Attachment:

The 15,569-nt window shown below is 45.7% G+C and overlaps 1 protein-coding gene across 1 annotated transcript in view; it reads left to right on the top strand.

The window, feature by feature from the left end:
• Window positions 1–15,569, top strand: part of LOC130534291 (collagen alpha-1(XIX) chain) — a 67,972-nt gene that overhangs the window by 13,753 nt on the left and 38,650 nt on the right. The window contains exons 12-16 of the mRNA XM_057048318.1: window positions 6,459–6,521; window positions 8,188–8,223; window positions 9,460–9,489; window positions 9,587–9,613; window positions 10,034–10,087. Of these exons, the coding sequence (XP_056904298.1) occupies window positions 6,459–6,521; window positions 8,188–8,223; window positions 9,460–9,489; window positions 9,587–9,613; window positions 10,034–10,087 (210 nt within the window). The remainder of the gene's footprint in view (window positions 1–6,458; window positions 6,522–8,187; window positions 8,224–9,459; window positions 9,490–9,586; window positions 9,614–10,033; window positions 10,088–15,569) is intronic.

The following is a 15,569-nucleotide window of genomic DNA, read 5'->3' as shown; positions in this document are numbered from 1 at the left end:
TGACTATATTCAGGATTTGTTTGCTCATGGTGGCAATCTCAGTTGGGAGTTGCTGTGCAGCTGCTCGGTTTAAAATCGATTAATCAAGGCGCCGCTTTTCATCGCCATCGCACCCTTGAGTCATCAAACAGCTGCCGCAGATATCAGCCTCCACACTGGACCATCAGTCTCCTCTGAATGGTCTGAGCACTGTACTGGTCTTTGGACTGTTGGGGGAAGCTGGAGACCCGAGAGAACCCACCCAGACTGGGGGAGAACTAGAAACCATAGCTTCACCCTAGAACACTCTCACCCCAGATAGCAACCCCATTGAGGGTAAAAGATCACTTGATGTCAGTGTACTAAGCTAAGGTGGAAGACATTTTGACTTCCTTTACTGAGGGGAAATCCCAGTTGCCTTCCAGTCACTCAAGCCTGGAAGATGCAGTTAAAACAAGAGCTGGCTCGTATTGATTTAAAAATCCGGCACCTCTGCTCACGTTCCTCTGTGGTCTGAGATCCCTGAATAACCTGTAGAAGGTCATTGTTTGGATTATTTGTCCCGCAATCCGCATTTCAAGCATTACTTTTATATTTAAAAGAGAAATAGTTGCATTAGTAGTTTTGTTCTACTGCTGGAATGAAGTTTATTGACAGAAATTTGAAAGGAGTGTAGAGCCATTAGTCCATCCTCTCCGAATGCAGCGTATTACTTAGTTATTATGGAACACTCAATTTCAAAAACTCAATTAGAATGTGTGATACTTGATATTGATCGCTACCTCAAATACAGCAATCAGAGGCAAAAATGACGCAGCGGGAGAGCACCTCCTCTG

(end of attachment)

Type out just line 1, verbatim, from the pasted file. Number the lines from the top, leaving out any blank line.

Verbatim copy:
The 15,569-nt window shown below is 45.7% G+C and overlaps 1 protein-coding gene across 1 annotated transcript in view; it reads left to right on the top strand.